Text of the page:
Thursday, December 31, 2009
Wednesday, December 30, 2009
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Tuesday, December 29, 2009
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Monday, December 28, 2009
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Sunday, December 27, 2009
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Saturday, December 26, 2009
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Friday, December 25, 2009
Thursday, December 24, 2009
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Wednesday, December 23, 2009
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Tuesday, December 22, 2009
Monday, December 21, 2009
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Sunday, December 20, 2009
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Saturday, December 19, 2009
Each elf made more than two.
The elf named Cher made one more toy
Than the elf who dressed in reds,
But Cher made one less Christmas toy
Than the elf who made the sleds.
Spry Johnny elf made racing cars.
Five toys were made by Jane.
The elf who dressed in yellow suits
Made each and every train.
The elf who always dressed in green
Another perky, smiling elf
Made each and every ball.
Old Santa’s Pack held 30 toys
All tagged for girls and boys.
Now from the clues that you've been given
Guess who made what toys.
Friday, December 18, 2009
I remember that it happened in 3rd grade. I was standing in line after recess, waiting to go back into the school building. Three or four students behind me there was a 6th grader. He was talking to the kid in front of him and he said, "There's no such thing as Santa Claus. Your parents are the ones who put the presents under the Christmas tree."
Thursday, December 17, 2009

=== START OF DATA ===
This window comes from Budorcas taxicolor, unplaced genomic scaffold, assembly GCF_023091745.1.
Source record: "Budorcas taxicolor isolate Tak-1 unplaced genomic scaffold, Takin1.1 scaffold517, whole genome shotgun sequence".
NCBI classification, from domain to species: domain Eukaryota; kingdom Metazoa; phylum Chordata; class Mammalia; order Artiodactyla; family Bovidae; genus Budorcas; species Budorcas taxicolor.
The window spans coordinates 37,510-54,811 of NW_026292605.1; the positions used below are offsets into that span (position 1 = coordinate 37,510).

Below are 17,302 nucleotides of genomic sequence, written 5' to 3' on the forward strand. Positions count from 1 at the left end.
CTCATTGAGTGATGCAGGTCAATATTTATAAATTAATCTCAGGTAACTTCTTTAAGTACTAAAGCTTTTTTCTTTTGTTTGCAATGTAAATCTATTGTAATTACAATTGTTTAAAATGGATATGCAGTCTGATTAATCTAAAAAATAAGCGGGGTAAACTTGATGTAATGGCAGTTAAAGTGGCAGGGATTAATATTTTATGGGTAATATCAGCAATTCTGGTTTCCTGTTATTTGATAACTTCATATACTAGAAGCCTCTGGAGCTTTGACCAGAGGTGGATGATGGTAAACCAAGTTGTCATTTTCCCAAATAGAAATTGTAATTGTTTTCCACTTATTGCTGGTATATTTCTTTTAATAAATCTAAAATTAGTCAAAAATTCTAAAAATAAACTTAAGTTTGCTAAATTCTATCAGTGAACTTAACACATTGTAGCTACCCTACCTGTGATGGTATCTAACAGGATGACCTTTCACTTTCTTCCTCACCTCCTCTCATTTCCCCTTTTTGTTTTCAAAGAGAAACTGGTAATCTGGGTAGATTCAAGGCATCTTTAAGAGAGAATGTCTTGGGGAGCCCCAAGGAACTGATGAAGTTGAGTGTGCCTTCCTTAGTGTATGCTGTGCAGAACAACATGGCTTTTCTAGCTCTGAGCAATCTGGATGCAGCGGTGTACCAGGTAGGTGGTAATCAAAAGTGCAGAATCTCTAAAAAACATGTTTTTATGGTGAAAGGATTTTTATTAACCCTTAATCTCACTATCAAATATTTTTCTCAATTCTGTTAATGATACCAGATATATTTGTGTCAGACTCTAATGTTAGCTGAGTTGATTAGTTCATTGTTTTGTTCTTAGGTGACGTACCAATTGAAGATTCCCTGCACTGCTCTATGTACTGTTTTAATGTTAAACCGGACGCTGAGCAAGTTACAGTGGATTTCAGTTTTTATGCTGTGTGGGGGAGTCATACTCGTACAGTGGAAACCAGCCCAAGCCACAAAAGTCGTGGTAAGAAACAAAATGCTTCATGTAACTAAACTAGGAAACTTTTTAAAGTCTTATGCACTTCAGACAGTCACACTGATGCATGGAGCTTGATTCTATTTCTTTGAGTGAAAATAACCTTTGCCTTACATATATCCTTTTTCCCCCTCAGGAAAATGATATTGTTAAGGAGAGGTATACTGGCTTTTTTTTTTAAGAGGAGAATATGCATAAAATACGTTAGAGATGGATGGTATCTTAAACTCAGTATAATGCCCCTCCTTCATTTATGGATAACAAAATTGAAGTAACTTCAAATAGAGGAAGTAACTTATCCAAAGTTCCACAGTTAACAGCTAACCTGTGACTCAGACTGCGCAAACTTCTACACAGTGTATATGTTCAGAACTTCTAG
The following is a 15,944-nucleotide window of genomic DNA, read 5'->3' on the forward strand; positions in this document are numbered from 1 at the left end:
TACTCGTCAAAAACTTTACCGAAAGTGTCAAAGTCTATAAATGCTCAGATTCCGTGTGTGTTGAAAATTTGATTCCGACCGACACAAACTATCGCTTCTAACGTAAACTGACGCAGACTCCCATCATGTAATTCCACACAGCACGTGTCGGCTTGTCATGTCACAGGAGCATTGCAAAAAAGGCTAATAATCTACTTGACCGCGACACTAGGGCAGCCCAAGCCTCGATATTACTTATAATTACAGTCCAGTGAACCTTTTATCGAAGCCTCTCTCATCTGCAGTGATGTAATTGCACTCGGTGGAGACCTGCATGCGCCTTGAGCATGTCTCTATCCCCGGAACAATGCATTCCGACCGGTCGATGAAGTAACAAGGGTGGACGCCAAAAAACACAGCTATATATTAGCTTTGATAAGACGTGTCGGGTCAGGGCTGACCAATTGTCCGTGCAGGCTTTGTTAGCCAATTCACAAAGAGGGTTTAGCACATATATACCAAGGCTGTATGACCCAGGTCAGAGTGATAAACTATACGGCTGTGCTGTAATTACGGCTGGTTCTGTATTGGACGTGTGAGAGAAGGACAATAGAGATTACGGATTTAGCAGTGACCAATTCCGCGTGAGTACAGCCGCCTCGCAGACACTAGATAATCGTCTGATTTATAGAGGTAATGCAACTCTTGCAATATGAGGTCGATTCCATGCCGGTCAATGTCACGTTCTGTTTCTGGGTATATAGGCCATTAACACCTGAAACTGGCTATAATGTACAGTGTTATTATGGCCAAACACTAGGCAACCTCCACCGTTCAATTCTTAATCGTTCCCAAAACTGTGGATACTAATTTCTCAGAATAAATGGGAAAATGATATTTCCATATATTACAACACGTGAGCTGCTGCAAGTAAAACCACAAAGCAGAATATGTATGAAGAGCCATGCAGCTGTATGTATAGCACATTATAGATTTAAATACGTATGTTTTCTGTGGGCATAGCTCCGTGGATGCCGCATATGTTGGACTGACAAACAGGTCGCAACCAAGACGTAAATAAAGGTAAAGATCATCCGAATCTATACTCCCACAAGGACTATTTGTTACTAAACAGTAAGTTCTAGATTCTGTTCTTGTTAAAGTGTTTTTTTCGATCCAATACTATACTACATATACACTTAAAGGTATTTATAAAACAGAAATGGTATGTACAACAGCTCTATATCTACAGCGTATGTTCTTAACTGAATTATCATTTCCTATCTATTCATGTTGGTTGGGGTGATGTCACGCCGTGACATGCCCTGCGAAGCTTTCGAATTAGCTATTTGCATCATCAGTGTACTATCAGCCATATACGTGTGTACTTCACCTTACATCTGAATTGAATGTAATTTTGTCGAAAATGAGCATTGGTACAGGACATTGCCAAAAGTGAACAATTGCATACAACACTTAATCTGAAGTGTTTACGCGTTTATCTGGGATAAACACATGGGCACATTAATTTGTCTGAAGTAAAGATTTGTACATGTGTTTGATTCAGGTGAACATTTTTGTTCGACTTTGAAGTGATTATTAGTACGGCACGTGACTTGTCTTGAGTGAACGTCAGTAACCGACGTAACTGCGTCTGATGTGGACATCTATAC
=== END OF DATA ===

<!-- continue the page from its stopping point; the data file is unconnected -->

Wednesday, December 16, 2009
Tuesday, December 15, 2009
Monday, December 14, 2009
Sunday, December 13, 2009
Saturday, December 12, 2009
I didn't understand why all these mistakes bothered her so much. Then I became a math teacher. You would think spelling wouldn't matter in math, but after 32 years of seeing the same mistakes over and over, I know why she got so aggravated.
Did you know?
Five nickles make twenty-five cents.
Eight times five is fourty.
Protractors are used to measure angels.
Freshman usually take a course called Algerbra.
The communitive property means 2+3 = 3+2.
An eclipse has an oval shape.
Lines in the same plane that never intersect are parralel.
These are just a few of the many mistakes I encountered. I thought when I retired I wouldn't have to put up with spelling errors any more. Then I started reading posts on blogs, on Facebook, and on Twitter.
Now I know that I make errors in spelling now and then, but I do try. It seems many don't. I also know that with the 140 character limit on Twitter, some spelling shortcuts are necessary. I don't think the same should be true of blogs. Often, the misspellings make the material difficult to read. The mistakes that annoy me most are:
there, their, they're
too, to, two
So my advice today is to try to spell correctly and to use the correct spelling of words that sound alike. Remember, written language is for communication. If incorrect usage and misspellings make a piece difficult to read, then good communication is not happening.
Friday, December 11, 2009
"Text-a-Tip" programs are now making it easier to do the right thing. According to a newspaper article by Denise Lavoie (The Associated Press) on November 28, 2009, the text-a-tip program allows people to send anonymous text messages from their cell phones. Since many witnesses are afraid to come forward, these programs are becoming increasingly popular. The messages are sent to a third party server where all identities are removed and an alias is given. The information is then forwarded to police who use it as a lead to start an investigation. The programs have gained popularity in schools where most students don't want to be a snitch. It simply requires application software that most communities are using as part of their Crime Stoppers programs.